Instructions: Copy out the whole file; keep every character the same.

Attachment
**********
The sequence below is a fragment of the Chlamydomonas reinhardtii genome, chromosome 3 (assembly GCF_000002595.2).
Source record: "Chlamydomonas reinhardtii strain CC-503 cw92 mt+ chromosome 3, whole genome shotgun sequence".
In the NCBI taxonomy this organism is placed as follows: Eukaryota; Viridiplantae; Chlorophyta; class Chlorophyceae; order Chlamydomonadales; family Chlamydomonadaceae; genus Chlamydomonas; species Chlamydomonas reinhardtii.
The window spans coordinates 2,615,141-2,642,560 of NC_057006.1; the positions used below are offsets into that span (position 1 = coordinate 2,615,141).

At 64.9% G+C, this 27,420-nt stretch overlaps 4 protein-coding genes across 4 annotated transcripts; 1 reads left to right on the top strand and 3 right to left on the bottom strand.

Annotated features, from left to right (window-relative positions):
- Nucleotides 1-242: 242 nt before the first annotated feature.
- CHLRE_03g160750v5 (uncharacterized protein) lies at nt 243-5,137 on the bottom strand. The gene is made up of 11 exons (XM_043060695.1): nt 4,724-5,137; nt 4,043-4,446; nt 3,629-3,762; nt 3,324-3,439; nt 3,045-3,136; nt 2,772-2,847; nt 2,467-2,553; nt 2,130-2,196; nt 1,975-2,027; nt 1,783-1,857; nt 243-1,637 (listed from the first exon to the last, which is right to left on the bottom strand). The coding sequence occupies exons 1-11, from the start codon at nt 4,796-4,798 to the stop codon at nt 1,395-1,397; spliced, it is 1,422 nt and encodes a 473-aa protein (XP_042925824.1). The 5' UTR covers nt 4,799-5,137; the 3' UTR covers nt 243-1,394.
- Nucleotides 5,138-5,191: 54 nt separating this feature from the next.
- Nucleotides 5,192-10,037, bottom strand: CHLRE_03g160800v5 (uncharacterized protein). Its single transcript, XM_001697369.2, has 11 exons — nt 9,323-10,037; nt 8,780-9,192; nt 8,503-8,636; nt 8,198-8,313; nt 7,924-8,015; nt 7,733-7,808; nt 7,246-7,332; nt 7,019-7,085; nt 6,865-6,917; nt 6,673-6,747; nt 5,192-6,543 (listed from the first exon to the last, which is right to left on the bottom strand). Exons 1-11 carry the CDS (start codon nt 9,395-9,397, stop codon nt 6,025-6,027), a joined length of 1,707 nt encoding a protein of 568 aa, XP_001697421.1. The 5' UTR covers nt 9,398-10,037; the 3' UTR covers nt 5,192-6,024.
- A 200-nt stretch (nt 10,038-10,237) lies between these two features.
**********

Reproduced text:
The sequence below is a fragment of the Chlamydomonas reinhardtii genome, chromosome 3 (assembly GCF_000002595.2).
Source record: "Chlamydomonas reinhardtii strain CC-503 cw92 mt+ chromosome 3, whole genome shotgun sequence".
In the NCBI taxonomy this organism is placed as follows: Eukaryota; Viridiplantae; Chlorophyta; class Chlorophyceae; order Chlamydomonadales; family Chlamydomonadaceae; genus Chlamydomonas; species Chlamydomonas reinhardtii.
The window spans coordinates 2,615,141-2,642,560 of NC_057006.1; the positions used below are offsets into that span (position 1 = coordinate 2,615,141).

At 64.9% G+C, this 27,420-nt stretch overlaps 4 protein-coding genes across 4 annotated transcripts; 1 reads left to right on the top strand and 3 right to left on the bottom strand.

Annotated features, from left to right (window-relative positions):
- Nucleotides 1-242: 242 nt before the first annotated feature.
- CHLRE_03g160750v5 (uncharacterized protein) lies at nt 243-5,137 on the bottom strand. The gene is made up of 11 exons (XM_043060695.1): nt 4,724-5,137; nt 4,043-4,446; nt 3,629-3,762; nt 3,324-3,439; nt 3,045-3,136; nt 2,772-2,847; nt 2,467-2,553; nt 2,130-2,196; nt 1,975-2,027; nt 1,783-1,857; nt 243-1,637 (listed from the first exon to the last, which is right to left on the bottom strand). The coding sequence occupies exons 1-11, from the start codon at nt 4,796-4,798 to the stop codon at nt 1,395-1,397; spliced, it is 1,422 nt and encodes a 473-aa protein (XP_042925824.1). The 5' UTR covers nt 4,799-5,137; the 3' UTR covers nt 243-1,394.
- Nucleotides 5,138-5,191: 54 nt separating this feature from the next.
- Nucleotides 5,192-10,037, bottom strand: CHLRE_03g160800v5 (uncharacterized protein). Its single transcript, XM_001697369.2, has 11 exons — nt 9,323-10,037; nt 8,780-9,192; nt 8,503-8,636; nt 8,198-8,313; nt 7,924-8,015; nt 7,733-7,808; nt 7,246-7,332; nt 7,019-7,085; nt 6,865-6,917; nt 6,673-6,747; nt 5,192-6,543 (listed from the first exon to the last, which is right to left on the bottom strand). Exons 1-11 carry the CDS (start codon nt 9,395-9,397, stop codon nt 6,025-6,027), a joined length of 1,707 nt encoding a protein of 568 aa, XP_001697421.1. The 5' UTR covers nt 9,398-10,037; the 3' UTR covers nt 5,192-6,024.
- A 200-nt stretch (nt 10,038-10,237) lies between these two features.